Birds that pollinate generally visit flowers that are tubular or have funnels or cups, with petals that are recurved out of the way, strong supports for perching, bright coloration, and are odorless and open during the day.
You’ll notice that many of the same plants that fuel butterflies are also used by hummingbirds. Again, these are important late-season bloomers:
Native milkweeds (generally 4-9), Tropical Milkweed (Asclepias curassavica) (9-11), Agastache (4-10), Zinnia (2-11), Bottlebrush (Callistemon) (7-10), Butterfly Bush (Buddleia) (5-9 or 8-10 dep on variety), Cardinal Flower (3-9), Lollipop Verbena (Verbena bonariensis) (7-11), Mexican Sunflower (Tithonia rotundifolia) (2-11), Passion Vine (Passiflora) (most varieties 6-10), both Red (8-11) and Blue (9-11) Porterweed (Stachytarpheta), beebalm (Monarda) (3-9), Cape Honeysuckle (Tecoma capensis) (9-11), Firebush (Hamelia) (9-11), Firespike (Odontonema) (8-11), Jacobinia (Justicia carnea) (8-11), Lantana (8-11), Powderpuff (Calliandra) (9-11), Salvia ‘Black and Blue’ (Salvia guaranitica) (8-10), many additional salvias including scarlet sage (Salvia splendens) (10-11), Salvia greggii (5-9), Salvia pachyphylla (5-9), Mexican Bush Sage (Salvia leucantha) (8-10) and Wendy’s Wish Salvia (9-11), Shrimp Plant (Justicia brandegeana) (9-11), Tropical Hibiscus (9-11), Trumpet Creeper (Campsis radicans) (4-10), Yellow Bells (Tecoma stans) (9-11), Oleander (8-10), Rose of Sharon (Hibiscus syriacus) (5-8), Gladiolus (most varieties 7-10), late summer-blooming Daylily (Hemerocallis fulva) (3-9), Scrophularia (4-9), Bat-faced Cuphea (9-12), and Tree Tobacco (Nicotiana glauca) (7-10).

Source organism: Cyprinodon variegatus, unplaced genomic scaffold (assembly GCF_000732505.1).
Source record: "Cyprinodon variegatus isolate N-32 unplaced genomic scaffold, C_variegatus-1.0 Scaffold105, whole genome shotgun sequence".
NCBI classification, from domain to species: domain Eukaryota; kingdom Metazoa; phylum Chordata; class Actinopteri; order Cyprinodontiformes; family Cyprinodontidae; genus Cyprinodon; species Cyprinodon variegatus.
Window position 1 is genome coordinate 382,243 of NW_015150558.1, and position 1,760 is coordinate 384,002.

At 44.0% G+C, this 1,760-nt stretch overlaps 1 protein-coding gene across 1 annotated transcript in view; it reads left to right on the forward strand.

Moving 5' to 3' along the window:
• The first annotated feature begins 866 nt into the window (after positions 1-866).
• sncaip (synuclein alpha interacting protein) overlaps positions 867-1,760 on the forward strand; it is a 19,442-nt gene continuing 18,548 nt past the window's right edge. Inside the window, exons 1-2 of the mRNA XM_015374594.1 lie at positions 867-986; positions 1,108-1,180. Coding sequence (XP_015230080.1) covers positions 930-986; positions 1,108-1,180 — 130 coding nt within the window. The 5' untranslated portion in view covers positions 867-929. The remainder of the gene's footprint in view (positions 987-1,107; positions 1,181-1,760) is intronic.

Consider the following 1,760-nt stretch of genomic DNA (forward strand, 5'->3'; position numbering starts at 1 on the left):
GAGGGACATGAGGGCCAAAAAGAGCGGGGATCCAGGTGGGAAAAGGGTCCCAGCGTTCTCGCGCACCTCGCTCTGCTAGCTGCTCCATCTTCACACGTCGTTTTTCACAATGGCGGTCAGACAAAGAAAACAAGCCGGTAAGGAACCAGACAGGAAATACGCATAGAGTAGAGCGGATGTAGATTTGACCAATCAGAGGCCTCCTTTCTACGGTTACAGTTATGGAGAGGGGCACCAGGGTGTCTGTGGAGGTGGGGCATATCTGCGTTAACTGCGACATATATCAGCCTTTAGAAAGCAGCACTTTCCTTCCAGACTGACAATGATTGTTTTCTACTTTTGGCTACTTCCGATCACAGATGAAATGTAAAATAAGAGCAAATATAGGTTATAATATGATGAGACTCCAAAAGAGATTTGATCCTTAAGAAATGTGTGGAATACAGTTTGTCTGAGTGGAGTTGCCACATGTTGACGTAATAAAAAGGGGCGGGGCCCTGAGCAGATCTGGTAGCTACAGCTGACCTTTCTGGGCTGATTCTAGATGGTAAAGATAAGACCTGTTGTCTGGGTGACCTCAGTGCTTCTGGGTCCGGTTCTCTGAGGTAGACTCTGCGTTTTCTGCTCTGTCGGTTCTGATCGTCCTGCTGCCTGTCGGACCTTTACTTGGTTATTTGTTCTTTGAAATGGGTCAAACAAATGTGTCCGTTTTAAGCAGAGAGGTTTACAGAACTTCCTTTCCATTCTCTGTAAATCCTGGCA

Flowers that bat pollinators visit are typically large in size (1 to 3.5 inches), open at night when they also emit a fragrance or odor, and pale or white in color. The flower may also point downward to accommodate the flight of the bat.
East Coast bats that migrate are insectivorous, but 3 species of bats in the western U.S. migrate significant distances to the neotropics and are nectar feeders. Westerners can plant these plants to support them:
Guava (9-12), Banana (9-10), Cacao (Cocoa) (11-12), Mango (10-11), Fig (8-10, a few cold hardy in 6-7), Date Palm (9-11), Cashew Tree (9-11), Night-blooming Phlox (9-11), Evening Primrose (4-9), Fleabane (2-7 or 3-8, depending on species), Moonflower (10-12), Goldenrod (2-8), Nicotiana (9-11), Four O’clocks (7-10), Datura (8-10), Yucca (most species within 7-10, some hardy to 3), Night-blooming Jessamine (9-11), Cleome (basically an annual but may overwinter in 10-11), French marigolds (perennial in 8-10, annual in all zones), Organ pipe Cactus (9-11), Saguaro Cactus (8-11), and Century Plant (Agave) (8-10).
You can Make a Difference
Gardeners can have a positive impact on pollinator survival simply by planting some nectar-rich perennials in our landscapes, especially those that flower in the late summer and fall. By also practicing organic gardening methods and eliminating or at least properly timing the use of only limited chemical pesticides, we can potentially play a significant role in the rise of pollinator populations.